Caregiver Strain

Need to Know
Issue No. 3: Words from the Wise


A person who provides unpaid care in response to functional impairment or chronic illness of a family member, friend, or neighbor, is often referred to as a caregiver. Caregiver strain refers to the physical, emotional, and financial strain that the role of caregiving can take on a person. Often, caregivers are those who step up naturally to take care of a family member or friend. Caregiving activities include assistance with day-to-day activities, helping with management of illness, as well as acting as a patient advocate and even accompanying someone to their healthcare appointments. The demands of caregiving can lead to isolation, stress, and eventually burnout. Caregivers are less likely to seek or access medical care for themselves, and they are also at increased risk of anxiety and depression.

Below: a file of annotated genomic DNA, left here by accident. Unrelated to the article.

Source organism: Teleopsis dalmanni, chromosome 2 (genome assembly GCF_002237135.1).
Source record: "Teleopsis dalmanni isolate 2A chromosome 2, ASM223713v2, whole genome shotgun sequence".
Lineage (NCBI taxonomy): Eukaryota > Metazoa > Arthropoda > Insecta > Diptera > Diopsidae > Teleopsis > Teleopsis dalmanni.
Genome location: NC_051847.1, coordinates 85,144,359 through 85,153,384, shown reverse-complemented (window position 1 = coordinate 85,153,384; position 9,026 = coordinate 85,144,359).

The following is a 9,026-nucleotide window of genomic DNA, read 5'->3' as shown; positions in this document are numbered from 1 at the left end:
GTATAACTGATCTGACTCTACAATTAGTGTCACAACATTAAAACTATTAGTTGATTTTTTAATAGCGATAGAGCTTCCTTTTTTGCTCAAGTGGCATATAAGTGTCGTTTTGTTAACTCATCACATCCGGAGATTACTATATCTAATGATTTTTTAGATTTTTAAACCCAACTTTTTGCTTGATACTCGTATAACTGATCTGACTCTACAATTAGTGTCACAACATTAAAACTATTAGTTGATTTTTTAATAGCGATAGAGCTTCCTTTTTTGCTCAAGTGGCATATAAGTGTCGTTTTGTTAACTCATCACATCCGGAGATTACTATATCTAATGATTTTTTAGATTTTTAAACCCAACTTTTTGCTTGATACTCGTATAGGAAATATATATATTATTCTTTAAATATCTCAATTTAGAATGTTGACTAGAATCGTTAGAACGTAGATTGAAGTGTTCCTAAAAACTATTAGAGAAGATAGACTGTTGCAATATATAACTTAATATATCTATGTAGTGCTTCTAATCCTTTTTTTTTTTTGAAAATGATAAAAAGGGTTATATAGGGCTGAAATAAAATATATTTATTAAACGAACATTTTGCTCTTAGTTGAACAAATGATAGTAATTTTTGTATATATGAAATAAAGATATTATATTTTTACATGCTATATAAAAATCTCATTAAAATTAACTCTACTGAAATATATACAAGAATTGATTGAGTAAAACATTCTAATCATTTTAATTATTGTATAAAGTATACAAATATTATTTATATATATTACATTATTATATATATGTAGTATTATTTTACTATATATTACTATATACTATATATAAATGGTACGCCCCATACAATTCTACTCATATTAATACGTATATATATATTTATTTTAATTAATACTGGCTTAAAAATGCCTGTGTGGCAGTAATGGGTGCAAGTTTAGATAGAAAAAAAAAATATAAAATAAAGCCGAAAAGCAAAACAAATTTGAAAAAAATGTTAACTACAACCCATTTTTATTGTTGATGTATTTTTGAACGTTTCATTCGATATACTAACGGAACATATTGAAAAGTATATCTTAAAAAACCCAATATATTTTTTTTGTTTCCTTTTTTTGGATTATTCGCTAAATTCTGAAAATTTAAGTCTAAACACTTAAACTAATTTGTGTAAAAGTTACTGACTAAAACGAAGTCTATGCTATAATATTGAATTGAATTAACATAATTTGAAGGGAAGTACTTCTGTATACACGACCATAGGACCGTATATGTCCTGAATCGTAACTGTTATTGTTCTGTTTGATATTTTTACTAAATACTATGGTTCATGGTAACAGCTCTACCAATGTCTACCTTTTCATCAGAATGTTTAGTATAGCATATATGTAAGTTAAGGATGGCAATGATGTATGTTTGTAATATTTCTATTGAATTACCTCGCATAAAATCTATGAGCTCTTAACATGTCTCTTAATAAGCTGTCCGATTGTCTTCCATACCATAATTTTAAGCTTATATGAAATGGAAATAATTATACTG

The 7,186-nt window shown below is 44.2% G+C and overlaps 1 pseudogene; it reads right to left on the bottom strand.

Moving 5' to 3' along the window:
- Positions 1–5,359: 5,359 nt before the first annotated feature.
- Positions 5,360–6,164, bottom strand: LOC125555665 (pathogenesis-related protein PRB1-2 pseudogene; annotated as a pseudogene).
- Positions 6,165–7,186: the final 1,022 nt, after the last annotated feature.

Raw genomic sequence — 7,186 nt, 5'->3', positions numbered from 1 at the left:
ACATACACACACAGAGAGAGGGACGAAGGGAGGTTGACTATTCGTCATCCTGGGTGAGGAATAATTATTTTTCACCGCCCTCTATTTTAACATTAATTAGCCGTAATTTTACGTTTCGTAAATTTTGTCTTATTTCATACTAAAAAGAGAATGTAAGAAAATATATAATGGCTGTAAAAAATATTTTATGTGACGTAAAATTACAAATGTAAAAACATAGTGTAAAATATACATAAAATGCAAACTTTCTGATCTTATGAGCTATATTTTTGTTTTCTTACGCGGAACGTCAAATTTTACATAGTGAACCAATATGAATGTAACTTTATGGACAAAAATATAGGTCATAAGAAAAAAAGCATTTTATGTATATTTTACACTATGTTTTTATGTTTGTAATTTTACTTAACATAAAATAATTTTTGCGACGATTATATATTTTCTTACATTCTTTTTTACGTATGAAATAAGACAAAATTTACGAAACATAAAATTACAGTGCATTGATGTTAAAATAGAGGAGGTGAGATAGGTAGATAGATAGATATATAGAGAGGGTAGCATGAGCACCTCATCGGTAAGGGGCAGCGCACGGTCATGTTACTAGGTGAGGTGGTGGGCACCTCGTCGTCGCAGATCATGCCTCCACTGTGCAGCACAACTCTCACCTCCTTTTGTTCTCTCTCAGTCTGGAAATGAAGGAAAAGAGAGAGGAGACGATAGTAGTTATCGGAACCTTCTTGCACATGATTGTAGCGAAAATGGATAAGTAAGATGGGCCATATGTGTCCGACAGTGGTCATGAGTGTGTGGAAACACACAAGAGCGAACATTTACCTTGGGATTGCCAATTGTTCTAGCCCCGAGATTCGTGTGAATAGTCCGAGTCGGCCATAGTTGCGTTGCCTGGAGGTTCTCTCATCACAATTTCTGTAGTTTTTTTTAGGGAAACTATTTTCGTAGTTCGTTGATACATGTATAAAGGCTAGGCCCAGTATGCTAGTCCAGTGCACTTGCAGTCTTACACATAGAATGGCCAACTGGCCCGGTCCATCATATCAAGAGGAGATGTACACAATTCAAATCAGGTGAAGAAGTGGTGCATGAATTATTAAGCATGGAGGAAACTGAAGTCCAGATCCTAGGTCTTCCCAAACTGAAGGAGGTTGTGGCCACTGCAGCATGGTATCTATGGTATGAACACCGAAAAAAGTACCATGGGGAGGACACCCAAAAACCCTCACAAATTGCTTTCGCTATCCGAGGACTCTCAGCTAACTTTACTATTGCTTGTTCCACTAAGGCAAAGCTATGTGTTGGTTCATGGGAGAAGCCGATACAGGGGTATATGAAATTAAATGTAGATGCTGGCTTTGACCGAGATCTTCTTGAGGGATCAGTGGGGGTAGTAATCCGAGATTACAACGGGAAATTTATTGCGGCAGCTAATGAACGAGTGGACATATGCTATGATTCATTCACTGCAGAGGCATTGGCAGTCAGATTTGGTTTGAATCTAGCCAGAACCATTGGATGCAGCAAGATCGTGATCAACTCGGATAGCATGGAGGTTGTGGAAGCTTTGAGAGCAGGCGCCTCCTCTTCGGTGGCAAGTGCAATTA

Women provide the majority of caregiving, often on top of their paid work or profession. Estimates indicate that about 20 percent of all female workers in the United States are also family caregivers. Sometimes this leads to passing up a job promotion, switching to part-time, quitting, taking a leave, or retiring early.

In the case of the LGBTQ+ community, many LGBTQ+ elders may have already been caregivers during the AIDS crisis. LGBTQ+ individuals often become caregivers for their partners or friends, not just their aging parents. LGBTQ+ caregivers are more likely to be caring in isolation, and to be within the same age group as the person they are caring for. Caregivers can experience poorer mental and physical health than non-caregivers, exacerbating the health disparities that LGBTQ+ people already experience.